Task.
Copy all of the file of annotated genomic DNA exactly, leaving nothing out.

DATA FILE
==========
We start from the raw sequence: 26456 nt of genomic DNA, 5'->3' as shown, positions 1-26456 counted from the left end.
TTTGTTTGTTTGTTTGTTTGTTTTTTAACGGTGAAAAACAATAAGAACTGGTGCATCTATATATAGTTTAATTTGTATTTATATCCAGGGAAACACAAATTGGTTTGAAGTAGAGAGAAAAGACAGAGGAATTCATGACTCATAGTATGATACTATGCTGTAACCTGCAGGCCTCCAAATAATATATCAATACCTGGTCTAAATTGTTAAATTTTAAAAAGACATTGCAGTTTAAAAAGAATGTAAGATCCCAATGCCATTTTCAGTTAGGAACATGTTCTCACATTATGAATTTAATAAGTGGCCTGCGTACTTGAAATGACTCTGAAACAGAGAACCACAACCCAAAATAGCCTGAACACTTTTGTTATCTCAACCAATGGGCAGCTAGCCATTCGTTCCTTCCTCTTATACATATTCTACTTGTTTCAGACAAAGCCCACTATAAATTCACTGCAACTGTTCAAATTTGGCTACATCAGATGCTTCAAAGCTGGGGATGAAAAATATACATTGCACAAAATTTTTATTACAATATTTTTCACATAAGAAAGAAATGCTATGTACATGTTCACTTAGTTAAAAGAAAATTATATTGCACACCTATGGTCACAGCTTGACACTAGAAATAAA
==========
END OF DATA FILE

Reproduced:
We start from the raw sequence: 26456 nt of genomic DNA, 5'->3' as shown, positions 1-26456 counted from the left end.
TTTGTTTGTTTGTTTGTTTGTTTTTTAACGGTGAAAAACAATAAGAACTGGTGCATCTATATATAGTTTAATTTGTATTTATATCCAGGGAAACACAAATTGGTTTGAAGTAGAGAGAAAAGACAGAGGAATTCATGACTCATAGTATGATACTATGCTGTAACCTGCAGGCCTCCAAATAATATATCAATACCTGGTCTAAATTGTTAAATTTTAAAAAGACATTGCAGTTTAAAAAGAATGTAAGATCCCAATGCCATTTTCAGTTAGGAACATGTTCTCACATTATGAATTTAATAAGTGGCCTGCGTACTTGAAATGACTCTGAAACAGAGAACCACAACCCAAAATAGCCTGAACACTTTTGTTATCTCAACCAATGGGCAGCTAGCCATTCGTTCCTTCCTCTTATACATATTCTACTTGTTTCAGACAAAGCCCACTATAAATTCACTGCAACTGTTCAAATTTGGCTACATCAGATGCTTCAAAGCTGGGGATGAAAAATATACATTGCACAAAATTTTTATTACAATATTTTTCACATAAGAAAGAAATGCTATGTACATGTTCACTTAGTTAAAAGAAAATTATATTGCACACCTATGGTCACAGCTTGACACTAGAAATAAA